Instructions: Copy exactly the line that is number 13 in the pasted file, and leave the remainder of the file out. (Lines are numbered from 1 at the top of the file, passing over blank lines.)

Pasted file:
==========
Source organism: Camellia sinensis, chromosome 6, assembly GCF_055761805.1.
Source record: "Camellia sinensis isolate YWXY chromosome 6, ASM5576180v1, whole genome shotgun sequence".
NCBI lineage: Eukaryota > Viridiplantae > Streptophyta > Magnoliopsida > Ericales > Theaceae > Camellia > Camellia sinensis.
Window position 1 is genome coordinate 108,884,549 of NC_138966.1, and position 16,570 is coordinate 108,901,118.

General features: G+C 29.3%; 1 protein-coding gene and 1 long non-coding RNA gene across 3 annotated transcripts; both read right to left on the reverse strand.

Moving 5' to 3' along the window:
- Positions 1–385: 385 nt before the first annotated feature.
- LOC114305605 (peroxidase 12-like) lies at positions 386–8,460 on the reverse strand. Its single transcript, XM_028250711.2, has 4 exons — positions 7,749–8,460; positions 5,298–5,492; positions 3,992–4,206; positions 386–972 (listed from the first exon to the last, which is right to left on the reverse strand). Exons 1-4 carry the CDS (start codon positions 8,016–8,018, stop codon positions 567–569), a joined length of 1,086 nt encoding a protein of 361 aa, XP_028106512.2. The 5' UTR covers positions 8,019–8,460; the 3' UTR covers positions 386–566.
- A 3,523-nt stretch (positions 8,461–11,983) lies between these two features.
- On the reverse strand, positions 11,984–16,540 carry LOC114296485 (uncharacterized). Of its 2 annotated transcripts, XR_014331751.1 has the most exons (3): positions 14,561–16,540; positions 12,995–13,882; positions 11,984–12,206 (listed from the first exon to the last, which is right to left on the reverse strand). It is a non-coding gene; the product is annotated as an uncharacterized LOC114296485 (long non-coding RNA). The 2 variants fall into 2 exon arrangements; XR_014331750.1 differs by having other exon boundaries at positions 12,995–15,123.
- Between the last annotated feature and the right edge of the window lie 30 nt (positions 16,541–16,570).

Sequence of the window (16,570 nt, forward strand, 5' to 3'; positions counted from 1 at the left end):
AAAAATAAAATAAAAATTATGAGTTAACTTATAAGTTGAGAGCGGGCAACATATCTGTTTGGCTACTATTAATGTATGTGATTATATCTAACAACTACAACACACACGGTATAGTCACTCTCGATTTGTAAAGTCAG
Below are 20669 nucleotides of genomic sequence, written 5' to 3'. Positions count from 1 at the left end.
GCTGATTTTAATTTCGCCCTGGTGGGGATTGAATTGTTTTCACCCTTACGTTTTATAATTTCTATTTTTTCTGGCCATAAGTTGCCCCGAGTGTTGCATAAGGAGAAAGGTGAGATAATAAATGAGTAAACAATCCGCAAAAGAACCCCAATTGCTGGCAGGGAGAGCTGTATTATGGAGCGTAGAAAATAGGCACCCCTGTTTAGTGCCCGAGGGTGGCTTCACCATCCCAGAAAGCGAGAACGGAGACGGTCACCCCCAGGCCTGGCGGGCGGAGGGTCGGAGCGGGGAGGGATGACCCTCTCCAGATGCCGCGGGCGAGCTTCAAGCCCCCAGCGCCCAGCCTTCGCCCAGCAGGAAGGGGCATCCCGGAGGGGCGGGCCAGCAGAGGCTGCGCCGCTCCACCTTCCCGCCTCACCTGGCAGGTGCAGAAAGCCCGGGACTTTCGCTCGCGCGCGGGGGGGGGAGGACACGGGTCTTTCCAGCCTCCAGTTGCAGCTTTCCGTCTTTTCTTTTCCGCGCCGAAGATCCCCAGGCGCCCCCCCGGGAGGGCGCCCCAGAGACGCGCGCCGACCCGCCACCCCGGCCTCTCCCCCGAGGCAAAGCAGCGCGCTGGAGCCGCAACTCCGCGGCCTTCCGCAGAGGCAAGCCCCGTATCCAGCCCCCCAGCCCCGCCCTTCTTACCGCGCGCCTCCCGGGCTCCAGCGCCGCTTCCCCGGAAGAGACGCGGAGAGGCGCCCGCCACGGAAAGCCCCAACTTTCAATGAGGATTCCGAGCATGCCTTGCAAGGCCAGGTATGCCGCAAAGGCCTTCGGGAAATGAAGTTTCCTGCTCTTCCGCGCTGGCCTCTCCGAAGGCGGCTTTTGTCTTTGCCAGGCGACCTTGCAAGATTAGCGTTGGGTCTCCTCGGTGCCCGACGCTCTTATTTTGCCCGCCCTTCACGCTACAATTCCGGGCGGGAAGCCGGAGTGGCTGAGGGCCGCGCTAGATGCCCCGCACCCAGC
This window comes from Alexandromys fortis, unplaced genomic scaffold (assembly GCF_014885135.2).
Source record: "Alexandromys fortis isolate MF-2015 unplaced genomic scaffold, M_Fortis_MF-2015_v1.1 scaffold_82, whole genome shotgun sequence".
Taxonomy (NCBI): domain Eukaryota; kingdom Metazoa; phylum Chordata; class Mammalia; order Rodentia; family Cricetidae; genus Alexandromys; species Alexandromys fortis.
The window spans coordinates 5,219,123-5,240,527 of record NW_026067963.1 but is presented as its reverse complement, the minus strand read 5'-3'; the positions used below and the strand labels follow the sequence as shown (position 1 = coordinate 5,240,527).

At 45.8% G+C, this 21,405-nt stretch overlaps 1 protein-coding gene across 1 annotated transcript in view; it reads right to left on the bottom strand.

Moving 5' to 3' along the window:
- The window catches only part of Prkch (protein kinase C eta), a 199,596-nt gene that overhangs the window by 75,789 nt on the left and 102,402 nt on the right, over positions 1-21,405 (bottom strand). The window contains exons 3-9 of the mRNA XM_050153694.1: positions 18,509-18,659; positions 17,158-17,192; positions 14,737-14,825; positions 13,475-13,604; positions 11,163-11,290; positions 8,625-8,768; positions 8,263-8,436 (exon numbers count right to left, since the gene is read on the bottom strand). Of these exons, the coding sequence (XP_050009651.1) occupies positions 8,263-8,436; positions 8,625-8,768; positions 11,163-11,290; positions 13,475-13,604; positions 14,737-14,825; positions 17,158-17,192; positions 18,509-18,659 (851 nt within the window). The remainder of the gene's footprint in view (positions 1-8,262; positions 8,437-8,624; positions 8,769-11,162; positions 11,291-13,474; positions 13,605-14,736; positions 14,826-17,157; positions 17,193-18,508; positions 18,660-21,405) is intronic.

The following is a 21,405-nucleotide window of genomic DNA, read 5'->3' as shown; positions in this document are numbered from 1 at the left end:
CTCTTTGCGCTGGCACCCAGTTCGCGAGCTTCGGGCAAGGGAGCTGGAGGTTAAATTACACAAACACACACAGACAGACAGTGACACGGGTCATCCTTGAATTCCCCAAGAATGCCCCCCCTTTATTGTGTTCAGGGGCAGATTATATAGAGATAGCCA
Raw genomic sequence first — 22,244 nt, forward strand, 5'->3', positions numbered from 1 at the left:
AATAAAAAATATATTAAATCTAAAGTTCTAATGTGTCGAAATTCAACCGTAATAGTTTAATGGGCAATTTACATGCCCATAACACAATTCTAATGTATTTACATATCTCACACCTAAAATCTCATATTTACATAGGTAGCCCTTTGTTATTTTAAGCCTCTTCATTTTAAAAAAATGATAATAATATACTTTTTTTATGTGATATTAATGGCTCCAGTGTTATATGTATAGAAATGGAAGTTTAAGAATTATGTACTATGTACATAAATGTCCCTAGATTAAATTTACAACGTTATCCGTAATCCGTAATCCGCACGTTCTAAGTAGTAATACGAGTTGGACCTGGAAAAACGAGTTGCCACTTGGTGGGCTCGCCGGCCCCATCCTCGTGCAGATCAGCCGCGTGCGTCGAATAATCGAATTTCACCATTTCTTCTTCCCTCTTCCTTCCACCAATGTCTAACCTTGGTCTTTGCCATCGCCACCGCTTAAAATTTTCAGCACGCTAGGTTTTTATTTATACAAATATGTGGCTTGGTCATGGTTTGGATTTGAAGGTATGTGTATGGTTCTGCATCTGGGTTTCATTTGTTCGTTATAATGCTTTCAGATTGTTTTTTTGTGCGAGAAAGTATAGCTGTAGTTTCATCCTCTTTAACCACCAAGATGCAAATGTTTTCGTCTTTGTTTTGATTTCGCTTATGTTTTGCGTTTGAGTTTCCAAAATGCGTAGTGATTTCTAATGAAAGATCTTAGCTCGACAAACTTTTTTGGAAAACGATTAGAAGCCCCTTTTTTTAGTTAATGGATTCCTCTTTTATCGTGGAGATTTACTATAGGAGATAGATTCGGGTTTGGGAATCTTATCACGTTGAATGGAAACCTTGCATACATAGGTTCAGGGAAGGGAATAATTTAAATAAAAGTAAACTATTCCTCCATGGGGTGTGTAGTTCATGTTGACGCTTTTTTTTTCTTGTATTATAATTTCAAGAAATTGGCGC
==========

AAAAATAAAATAAAAATTATGAGTTAACTTATAAGTTGAGAGCGGGCAACATATCTGTTTGGCTACTATTAATGTATGTGATTATATCTAACAACTACAACACACACGGTATAGTCACTCTCGATTTGTAAAGTCAG